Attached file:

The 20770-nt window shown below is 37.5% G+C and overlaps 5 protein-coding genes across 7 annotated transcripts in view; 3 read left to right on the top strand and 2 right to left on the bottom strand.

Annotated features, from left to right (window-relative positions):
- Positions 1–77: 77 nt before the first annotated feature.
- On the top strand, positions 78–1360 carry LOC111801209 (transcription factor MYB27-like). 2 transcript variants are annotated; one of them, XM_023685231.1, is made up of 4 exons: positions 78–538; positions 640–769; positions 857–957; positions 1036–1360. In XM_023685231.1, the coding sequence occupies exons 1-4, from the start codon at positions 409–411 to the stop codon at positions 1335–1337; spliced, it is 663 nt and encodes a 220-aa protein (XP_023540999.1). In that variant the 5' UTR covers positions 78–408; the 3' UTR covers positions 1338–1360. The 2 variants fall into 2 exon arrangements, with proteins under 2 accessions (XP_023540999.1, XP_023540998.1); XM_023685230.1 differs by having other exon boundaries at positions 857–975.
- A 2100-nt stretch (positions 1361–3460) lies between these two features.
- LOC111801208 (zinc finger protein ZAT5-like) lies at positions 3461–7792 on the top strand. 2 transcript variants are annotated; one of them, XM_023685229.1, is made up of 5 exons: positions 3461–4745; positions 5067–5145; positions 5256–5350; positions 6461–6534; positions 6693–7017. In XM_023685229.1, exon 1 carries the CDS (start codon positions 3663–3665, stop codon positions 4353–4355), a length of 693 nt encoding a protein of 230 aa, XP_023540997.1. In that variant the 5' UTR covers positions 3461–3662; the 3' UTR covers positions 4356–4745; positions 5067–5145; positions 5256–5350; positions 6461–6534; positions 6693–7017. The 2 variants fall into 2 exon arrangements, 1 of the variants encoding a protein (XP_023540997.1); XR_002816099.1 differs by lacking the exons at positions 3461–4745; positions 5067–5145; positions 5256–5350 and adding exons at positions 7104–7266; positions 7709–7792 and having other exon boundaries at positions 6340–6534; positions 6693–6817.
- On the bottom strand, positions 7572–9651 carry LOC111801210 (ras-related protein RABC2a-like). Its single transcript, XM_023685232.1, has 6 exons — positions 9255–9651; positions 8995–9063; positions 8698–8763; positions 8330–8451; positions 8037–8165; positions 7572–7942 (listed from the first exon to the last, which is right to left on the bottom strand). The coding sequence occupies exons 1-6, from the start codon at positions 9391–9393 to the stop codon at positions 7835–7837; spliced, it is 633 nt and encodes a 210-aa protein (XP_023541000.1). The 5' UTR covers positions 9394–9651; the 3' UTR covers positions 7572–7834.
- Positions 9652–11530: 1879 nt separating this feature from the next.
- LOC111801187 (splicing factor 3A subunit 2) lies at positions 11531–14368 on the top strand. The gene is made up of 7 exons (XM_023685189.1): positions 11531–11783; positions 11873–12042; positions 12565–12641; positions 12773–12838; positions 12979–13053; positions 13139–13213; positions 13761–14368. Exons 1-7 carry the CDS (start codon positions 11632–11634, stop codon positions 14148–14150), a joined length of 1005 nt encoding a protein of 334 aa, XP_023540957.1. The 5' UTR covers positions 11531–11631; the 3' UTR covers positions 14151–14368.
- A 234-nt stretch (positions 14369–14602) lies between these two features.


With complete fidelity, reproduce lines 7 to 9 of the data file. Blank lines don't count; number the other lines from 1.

- On the bottom strand, positions 7572–9651 carry LOC111801210 (ras-related protein RABC2a-like). Its single transcript, XM_023685232.1, has 6 exons — positions 9255–9651; positions 8995–9063; positions 8698–8763; positions 8330–8451; positions 8037–8165; positions 7572–7942 (listed from the first exon to the last, which is right to left on the bottom strand). The coding sequence occupies exons 1-6, from the start codon at positions 9391–9393 to the stop codon at positions 7835–7837; spliced, it is 633 nt and encodes a 210-aa protein (XP_023541000.1). The 5' UTR covers positions 9394–9651; the 3' UTR covers positions 7572–7834.
- Positions 9652–11530: 1879 nt separating this feature from the next.
- LOC111801187 (splicing factor 3A subunit 2) lies at positions 11531–14368 on the top strand. The gene is made up of 7 exons (XM_023685189.1): positions 11531–11783; positions 11873–12042; positions 12565–12641; positions 12773–12838; positions 12979–13053; positions 13139–13213; positions 13761–14368. Exons 1-7 carry the CDS (start codon positions 11632–11634, stop codon positions 14148–14150), a joined length of 1005 nt encoding a protein of 334 aa, XP_023540957.1. The 5' UTR covers positions 11531–11631; the 3' UTR covers positions 14151–14368.